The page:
Class rolls tell an American story


I don’t have teacher’s pets, but if I did, this year it might have been a young man named Alejandro. He was consistently late to my afternoon writing class because his family operated a food truck that catered to construction sites, and he needed to stay late every day to help them clean up. 

“You’ve never had a gordita?” he said early in the semester. “I’ll bring you one, Professor. It’ll be the best gordita you’ll ever taste.” 

Alejandro had slick, black hair and a quick smile. He’s the only man I’ve ever known who could wear red leather shoes and get away with it. Every day, he was cheerful despite his multiple problems—his flat tire, his mother’s car wreck, his inability to find a parking place, and, of course, the constant tardiness—and always greeted me with an exuberant, “Hello, Professor!” On Valentine’s Day, he brought me a Big Kat Kit Kat bar.

In that same class was Bhargav, Ysamuel, Hakmit, Laurenz, Geovany, Tjeteja, Lai, Jenna Aguilar, and Jimmy Romero. I teach at a university. I don’t teach international sections. These are my American students, all of them. American high school graduates with American life experiences. They eat, in addition to gorditas, lots of Chick-Fil-A and Bojangles. Their laptops are covered with stickers. They can’t stay off their phones. They love social media. They don’t sleep enough. They work too hard, balancing family, school, and jobs. 

It’s been 40 years since I stepped into my first classroom at a small private college in eastern North Carolina. I don’t remember those students’ names, but what I remember was how much they looked alike and how similar their backgrounds were. They were good kids, nice kids, a bit lazier than the ones I’m seeing today, a bit less stressed, a bit more privileged.  Of course, part of that difference is my shift from a small college to a large university, but that’s not the only, and not the main, difference. 

Out of curiosity, I searched through old folders to find class rolls I had kept from my university teaching. The furthest back I could go was 2006, just 13 years ago. I checked the names: as I suspected, they were Katie, Sarah, Michael, Samantha, Jenny, Elizabeth, Brian, and Doug. Yes, there was one student named Phi and one named Tsay (pronounced “Way,” according to my scribbled in phonetic notes), but most of the rest were the old fashioned, traditional European names you might expect in a class from the 1960’s, the same names I grew up with, though by 2006, I had begun to see in my classes a healthy sprinkling of students with non-European names like Sahara and Asia, Kaneesha and Jaquan.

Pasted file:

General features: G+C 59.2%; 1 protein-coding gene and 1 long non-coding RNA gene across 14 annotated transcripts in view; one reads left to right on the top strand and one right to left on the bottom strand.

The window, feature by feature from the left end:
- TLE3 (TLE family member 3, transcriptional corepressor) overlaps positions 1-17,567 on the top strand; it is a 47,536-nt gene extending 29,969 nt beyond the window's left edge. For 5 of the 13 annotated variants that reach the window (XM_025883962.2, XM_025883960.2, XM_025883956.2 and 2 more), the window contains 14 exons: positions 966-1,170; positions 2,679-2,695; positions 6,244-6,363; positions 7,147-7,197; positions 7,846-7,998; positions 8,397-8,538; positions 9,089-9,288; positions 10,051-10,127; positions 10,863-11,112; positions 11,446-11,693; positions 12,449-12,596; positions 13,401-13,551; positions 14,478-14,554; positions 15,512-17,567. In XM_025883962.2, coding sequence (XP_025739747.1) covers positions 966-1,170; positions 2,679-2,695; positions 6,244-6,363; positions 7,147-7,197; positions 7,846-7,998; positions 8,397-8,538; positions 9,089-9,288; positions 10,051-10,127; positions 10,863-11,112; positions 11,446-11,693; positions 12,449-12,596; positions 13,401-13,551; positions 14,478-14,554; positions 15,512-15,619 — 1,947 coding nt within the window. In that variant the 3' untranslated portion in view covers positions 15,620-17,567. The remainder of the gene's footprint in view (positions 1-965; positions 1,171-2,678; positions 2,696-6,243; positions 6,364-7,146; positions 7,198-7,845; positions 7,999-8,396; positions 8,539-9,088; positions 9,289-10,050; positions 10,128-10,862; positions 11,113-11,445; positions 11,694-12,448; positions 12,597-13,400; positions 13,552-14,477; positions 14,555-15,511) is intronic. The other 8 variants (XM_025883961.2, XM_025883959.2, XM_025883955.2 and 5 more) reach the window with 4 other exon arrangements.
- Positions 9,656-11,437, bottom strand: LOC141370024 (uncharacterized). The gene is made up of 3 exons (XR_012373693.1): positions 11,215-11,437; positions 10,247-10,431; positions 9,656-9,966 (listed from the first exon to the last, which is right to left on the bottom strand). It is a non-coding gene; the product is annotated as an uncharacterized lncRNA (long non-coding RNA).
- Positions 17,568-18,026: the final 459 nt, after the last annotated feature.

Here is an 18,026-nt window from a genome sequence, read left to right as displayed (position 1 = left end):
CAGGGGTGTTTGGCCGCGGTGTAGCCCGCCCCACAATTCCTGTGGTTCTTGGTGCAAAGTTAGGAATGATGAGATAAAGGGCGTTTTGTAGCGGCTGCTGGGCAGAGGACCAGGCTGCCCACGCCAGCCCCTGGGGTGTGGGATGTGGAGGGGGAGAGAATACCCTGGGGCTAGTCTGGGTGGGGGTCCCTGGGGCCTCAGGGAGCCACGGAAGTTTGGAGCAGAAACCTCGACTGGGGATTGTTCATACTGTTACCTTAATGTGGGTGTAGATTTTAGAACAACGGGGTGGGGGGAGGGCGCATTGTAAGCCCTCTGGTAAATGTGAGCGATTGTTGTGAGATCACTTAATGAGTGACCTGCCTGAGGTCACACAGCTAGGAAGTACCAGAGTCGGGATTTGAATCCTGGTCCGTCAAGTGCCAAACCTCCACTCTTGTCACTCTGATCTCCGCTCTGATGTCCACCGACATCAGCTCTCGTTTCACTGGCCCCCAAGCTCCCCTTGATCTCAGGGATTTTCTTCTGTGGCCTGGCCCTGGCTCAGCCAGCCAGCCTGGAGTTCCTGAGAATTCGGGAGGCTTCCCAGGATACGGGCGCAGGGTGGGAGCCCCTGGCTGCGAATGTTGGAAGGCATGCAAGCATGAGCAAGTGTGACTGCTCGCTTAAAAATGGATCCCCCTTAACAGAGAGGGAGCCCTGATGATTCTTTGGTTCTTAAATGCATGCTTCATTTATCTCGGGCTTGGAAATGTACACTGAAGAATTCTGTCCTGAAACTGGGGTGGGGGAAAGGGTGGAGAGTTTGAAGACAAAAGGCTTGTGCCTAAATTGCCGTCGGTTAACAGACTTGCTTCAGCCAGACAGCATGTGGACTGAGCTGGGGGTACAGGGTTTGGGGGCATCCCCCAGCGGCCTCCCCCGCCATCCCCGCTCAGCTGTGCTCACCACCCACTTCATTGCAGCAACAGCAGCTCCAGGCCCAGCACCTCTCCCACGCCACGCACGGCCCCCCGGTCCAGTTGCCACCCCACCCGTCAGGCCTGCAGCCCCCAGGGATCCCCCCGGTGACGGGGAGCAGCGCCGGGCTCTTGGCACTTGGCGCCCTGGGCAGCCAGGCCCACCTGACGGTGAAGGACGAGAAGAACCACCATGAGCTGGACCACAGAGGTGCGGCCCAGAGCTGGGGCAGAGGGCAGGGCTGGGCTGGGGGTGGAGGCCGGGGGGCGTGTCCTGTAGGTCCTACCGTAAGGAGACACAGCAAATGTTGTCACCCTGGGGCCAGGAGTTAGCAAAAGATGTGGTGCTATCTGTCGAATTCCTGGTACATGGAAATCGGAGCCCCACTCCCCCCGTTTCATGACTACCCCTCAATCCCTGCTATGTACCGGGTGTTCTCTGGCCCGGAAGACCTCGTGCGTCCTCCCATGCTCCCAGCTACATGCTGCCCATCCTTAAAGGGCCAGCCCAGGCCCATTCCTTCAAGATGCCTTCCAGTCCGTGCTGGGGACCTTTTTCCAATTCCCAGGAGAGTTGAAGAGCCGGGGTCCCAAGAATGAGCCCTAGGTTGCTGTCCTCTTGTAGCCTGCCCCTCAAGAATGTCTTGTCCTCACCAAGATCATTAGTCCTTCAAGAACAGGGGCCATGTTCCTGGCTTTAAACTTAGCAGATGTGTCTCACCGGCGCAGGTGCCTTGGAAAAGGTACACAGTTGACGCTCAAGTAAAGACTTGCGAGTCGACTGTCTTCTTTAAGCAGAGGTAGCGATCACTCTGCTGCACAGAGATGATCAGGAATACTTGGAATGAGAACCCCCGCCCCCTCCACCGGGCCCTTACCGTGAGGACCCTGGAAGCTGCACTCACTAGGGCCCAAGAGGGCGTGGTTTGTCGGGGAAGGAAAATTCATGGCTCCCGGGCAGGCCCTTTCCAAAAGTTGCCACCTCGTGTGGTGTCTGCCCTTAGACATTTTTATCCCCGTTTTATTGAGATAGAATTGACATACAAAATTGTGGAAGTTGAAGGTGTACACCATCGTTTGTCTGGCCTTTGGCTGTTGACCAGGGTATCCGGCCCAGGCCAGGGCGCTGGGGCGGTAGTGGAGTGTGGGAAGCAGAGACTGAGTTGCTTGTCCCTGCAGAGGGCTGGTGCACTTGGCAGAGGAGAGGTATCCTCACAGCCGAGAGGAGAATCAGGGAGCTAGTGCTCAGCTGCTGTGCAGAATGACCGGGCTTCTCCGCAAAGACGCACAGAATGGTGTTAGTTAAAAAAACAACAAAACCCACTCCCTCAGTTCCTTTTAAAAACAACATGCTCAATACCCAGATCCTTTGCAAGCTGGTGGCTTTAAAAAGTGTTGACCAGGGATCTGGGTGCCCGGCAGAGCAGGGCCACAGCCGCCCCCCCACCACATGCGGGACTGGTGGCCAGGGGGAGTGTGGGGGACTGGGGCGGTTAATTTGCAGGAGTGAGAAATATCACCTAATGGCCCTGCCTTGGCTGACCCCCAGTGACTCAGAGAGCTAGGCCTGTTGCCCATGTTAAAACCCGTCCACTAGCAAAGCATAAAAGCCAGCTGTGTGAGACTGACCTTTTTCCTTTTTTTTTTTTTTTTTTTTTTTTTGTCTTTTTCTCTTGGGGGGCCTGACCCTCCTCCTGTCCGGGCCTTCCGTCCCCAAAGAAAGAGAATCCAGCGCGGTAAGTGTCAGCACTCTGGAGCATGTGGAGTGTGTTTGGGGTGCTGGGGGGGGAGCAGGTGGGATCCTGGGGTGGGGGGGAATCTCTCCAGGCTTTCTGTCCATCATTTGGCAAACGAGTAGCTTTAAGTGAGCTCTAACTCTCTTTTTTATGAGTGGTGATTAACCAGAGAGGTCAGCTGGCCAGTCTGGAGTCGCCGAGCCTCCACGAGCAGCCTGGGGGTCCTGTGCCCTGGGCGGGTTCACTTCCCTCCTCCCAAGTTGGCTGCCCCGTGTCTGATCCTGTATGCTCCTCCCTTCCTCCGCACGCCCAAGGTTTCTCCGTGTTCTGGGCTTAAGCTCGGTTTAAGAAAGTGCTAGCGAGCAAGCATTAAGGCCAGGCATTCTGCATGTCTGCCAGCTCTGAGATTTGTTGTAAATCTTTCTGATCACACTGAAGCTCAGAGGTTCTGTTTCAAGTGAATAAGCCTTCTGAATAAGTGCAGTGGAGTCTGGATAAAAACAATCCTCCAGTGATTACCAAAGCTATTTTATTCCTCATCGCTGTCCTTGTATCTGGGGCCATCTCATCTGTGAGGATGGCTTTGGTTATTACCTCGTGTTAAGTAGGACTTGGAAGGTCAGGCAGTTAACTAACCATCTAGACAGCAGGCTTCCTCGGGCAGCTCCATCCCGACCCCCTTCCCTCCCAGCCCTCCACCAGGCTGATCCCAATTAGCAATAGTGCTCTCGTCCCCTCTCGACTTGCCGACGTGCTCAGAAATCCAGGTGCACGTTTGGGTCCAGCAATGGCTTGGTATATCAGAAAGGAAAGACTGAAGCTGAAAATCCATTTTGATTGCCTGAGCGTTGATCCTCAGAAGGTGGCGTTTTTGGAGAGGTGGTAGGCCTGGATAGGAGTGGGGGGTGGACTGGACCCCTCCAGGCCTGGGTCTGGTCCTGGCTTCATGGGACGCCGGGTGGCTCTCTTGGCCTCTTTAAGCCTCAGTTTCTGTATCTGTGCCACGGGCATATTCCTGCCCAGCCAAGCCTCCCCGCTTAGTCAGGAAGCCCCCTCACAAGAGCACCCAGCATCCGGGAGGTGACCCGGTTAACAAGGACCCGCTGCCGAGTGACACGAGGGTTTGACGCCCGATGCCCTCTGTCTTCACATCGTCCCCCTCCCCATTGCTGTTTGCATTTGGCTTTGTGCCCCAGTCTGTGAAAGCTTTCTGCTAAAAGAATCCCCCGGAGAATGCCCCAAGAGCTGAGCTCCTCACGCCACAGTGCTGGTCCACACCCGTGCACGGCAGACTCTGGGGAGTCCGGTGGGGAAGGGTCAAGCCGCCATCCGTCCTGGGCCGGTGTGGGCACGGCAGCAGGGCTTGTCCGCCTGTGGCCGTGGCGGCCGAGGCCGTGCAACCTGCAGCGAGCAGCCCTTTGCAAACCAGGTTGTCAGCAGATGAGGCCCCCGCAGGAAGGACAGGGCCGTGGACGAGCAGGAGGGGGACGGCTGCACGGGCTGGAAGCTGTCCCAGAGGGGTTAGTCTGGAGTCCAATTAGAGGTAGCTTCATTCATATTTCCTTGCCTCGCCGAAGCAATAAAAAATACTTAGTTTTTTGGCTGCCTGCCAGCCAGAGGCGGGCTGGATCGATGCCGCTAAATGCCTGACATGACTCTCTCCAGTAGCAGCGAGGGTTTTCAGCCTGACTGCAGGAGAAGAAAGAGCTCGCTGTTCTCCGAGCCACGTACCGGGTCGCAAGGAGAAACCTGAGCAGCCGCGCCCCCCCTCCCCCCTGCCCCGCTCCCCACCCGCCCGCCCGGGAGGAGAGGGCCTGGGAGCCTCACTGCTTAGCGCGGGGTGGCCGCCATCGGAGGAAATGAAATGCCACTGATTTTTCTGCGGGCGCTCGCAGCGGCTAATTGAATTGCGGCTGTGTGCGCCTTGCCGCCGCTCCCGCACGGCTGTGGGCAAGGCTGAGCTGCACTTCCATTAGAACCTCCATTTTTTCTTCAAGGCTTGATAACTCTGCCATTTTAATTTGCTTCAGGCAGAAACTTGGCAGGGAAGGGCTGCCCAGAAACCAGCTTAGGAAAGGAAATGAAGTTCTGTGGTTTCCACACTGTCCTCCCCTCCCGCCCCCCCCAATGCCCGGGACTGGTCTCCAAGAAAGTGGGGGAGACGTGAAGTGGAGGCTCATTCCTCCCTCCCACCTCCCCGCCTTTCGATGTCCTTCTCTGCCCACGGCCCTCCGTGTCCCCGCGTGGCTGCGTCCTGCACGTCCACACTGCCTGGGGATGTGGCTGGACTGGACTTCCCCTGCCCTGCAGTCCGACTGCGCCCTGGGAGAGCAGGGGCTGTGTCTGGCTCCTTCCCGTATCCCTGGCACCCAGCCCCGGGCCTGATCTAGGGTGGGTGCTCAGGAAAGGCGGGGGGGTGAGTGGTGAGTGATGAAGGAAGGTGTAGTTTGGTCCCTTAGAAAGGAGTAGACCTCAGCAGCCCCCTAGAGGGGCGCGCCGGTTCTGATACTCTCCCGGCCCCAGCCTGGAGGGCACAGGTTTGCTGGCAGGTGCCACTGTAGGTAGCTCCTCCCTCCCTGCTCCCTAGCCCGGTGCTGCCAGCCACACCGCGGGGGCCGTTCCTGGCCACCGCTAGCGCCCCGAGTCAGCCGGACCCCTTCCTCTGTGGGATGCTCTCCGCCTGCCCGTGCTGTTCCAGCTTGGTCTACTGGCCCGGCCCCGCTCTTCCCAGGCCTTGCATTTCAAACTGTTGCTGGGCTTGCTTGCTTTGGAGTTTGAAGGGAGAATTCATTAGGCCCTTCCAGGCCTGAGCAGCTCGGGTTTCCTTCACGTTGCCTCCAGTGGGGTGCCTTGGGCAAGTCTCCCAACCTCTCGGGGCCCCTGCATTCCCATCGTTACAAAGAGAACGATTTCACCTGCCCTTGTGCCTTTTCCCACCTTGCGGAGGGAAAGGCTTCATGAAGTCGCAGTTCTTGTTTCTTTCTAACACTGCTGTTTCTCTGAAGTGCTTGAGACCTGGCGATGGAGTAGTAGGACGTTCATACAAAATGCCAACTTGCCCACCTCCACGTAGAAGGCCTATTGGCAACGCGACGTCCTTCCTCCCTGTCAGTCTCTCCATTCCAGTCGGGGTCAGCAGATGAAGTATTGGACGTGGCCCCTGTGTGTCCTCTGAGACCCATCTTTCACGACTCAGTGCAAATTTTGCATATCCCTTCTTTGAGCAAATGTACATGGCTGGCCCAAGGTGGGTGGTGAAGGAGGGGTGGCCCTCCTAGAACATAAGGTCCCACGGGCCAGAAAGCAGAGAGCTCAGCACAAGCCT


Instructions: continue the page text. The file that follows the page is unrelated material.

Names mean everything; names mean nothing. We are who we are, no matter what you call us. Yet our identity is tied up in our names; our culture or our age or our gender preference is sometimes reflected in our names. We grow into the names we were given or the names we have chosen to give ourselves.

What do I learn by comparing class lists of 13 years ago, of 40 years ago, to those today? Nothing I don’t already know. Nothing we all don’t already know: we live in a country of diversity. One American looks, sounds, eats, lives, worships differently from another American. 

Something else I know but my class lists confirm: things have changed. My classrooms have changed. From the predominantly white classes of years back to the multicolored, multi-lingualed classes of today, students have changed. 

I shudder when I confront those who believe in a white-only America, but those individuals are out there. If only they’d stick their heads into a classroom—from kindergarten to graduate school—they’d see what I see: classrooms rich with diversity, with culture, with interesting names, classrooms lively with discussion. This is our future. This is our now.

I never got my gordita, but that’s okay. What I got instead was the opportunity to get to know a pretty neat young man, different from me, and what a pleasure that has been.

Barbara Presnell is a writer and teacher of writing who loves to hear the stories her students tell.

There are no comments

Add yours